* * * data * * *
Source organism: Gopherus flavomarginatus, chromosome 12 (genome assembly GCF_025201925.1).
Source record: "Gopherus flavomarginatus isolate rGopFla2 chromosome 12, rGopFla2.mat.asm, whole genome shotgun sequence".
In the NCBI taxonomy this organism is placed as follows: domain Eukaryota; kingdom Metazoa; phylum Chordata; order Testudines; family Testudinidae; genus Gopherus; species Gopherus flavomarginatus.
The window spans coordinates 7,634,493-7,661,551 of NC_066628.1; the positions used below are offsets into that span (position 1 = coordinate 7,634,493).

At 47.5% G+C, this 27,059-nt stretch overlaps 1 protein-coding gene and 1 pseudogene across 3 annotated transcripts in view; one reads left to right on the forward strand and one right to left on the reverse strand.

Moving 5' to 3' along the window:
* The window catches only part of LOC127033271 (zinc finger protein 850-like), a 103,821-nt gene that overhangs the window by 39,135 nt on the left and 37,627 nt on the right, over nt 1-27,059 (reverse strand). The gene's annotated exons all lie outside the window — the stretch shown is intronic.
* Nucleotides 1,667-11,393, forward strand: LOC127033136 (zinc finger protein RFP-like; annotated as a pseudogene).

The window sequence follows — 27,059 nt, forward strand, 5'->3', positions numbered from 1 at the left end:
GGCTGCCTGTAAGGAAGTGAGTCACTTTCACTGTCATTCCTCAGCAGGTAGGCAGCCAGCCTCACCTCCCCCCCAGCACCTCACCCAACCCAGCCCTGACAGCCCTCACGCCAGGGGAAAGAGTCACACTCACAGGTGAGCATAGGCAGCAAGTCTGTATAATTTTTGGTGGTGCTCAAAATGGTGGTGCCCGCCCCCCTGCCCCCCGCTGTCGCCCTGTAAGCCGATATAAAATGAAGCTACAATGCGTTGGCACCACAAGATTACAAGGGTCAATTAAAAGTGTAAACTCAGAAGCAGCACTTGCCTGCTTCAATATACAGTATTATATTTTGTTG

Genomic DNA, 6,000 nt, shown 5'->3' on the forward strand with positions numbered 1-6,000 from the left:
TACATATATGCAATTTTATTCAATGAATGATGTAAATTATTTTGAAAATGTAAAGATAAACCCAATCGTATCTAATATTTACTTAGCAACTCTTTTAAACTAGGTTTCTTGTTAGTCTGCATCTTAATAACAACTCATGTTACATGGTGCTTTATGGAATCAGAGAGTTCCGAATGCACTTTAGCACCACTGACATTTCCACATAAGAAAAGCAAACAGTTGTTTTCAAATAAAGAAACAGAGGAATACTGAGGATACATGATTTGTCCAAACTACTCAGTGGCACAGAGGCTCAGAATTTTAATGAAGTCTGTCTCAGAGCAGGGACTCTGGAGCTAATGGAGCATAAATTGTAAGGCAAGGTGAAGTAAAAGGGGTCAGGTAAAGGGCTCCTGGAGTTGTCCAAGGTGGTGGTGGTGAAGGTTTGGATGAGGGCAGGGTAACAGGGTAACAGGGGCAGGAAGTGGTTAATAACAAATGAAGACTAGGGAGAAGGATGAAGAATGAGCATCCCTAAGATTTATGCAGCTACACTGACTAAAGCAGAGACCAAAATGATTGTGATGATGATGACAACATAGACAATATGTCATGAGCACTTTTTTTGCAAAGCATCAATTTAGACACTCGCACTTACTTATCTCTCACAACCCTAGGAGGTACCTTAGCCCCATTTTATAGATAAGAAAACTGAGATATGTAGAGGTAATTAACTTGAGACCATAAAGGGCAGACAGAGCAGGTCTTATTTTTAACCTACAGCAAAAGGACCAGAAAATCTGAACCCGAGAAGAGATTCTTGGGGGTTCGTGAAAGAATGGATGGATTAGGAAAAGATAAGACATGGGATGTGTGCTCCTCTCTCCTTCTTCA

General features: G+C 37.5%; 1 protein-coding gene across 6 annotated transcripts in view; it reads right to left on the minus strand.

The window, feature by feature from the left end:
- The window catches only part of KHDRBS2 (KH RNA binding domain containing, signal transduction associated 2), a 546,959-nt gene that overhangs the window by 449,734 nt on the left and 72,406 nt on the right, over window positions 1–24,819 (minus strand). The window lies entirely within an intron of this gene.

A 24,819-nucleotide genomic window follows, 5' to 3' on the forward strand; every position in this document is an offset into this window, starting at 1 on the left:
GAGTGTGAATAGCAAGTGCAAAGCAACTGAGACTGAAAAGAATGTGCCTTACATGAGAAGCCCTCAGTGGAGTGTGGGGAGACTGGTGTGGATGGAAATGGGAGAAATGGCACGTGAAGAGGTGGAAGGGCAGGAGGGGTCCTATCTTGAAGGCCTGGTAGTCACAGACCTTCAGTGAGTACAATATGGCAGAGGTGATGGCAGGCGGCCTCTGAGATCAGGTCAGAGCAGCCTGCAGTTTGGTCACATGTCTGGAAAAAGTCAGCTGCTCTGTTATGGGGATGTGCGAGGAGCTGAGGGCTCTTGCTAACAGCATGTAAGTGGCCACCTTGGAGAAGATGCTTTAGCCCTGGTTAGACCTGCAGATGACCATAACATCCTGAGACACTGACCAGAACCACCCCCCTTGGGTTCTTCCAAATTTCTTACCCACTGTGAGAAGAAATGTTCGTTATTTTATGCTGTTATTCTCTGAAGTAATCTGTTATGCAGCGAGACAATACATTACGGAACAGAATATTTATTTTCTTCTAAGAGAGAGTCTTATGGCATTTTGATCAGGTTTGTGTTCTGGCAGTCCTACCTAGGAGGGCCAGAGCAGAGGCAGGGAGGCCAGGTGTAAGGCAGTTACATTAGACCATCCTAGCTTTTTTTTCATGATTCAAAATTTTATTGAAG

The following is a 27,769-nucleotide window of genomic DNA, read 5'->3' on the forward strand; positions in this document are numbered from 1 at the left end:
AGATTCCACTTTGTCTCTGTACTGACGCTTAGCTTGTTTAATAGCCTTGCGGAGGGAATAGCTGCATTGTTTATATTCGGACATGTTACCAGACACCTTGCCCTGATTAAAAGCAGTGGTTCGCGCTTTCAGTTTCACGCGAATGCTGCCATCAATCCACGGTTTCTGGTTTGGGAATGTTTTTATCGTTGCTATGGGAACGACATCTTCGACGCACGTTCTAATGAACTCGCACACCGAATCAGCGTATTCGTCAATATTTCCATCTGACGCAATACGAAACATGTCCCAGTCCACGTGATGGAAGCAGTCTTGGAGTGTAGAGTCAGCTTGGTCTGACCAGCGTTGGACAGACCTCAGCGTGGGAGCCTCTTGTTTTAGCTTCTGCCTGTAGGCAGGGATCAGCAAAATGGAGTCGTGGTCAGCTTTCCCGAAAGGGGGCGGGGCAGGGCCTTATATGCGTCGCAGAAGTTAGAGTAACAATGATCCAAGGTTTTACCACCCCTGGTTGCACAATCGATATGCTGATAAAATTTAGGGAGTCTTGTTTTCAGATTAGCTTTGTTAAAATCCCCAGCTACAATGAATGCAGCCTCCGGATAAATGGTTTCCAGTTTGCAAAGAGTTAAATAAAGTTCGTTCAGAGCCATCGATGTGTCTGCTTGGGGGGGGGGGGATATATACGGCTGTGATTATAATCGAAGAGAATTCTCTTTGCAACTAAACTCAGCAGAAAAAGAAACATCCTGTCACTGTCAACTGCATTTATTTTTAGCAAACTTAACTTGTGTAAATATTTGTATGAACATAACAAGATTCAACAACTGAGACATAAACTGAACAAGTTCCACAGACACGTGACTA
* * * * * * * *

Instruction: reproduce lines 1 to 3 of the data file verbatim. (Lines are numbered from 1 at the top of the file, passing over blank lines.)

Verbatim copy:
Source organism: Gopherus flavomarginatus, chromosome 12 (genome assembly GCF_025201925.1).
Source record: "Gopherus flavomarginatus isolate rGopFla2 chromosome 12, rGopFla2.mat.asm, whole genome shotgun sequence".
In the NCBI taxonomy this organism is placed as follows: domain Eukaryota; kingdom Metazoa; phylum Chordata; order Testudines; family Testudinidae; genus Gopherus; species Gopherus flavomarginatus.